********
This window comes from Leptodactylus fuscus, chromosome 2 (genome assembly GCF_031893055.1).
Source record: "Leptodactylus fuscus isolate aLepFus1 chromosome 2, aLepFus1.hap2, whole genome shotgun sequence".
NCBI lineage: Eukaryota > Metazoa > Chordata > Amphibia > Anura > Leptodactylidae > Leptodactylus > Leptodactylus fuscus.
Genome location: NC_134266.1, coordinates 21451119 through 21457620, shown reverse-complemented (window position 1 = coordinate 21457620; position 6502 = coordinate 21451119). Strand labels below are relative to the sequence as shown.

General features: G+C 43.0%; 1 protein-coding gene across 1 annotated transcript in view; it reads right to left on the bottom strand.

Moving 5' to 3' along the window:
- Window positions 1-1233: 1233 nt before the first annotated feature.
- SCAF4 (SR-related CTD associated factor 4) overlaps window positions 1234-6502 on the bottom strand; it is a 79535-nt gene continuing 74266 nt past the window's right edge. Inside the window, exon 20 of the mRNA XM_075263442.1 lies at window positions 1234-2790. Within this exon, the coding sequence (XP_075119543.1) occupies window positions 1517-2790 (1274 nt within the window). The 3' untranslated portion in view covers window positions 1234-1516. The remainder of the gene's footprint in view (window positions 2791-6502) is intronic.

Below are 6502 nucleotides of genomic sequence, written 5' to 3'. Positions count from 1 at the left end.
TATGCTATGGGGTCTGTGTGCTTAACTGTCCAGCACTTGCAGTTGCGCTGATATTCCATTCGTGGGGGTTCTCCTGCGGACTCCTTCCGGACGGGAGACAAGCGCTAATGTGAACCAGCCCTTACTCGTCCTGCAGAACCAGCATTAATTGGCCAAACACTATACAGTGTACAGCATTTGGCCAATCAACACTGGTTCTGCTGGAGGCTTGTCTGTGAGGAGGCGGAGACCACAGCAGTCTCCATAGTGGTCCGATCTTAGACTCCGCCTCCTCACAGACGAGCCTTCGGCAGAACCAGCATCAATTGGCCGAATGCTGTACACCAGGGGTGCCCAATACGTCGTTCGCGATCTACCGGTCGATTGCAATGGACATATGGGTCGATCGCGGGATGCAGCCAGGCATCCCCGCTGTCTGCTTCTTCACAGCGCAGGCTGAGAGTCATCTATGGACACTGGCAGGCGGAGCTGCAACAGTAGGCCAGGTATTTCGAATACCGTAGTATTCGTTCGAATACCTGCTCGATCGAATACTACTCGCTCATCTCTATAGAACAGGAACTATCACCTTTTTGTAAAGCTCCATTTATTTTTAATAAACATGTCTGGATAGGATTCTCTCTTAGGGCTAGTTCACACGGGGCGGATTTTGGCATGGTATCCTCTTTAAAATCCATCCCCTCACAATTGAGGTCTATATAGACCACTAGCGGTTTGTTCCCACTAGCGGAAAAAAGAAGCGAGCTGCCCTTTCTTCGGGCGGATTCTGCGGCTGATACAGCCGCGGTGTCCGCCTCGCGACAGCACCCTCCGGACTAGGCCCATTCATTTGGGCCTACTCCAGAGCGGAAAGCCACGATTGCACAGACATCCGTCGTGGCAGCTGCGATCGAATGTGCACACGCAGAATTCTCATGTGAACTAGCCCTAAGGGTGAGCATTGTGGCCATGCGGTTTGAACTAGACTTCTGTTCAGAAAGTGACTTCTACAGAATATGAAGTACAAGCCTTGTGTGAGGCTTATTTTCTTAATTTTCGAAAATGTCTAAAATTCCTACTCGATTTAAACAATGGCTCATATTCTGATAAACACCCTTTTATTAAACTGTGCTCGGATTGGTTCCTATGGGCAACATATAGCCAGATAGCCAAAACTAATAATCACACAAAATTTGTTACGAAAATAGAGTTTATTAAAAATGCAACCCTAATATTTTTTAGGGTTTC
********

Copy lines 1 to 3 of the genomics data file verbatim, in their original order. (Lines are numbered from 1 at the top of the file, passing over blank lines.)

This window comes from Leptodactylus fuscus, chromosome 2 (genome assembly GCF_031893055.1).
Source record: "Leptodactylus fuscus isolate aLepFus1 chromosome 2, aLepFus1.hap2, whole genome shotgun sequence".
NCBI lineage: Eukaryota > Metazoa > Chordata > Amphibia > Anura > Leptodactylidae > Leptodactylus > Leptodactylus fuscus.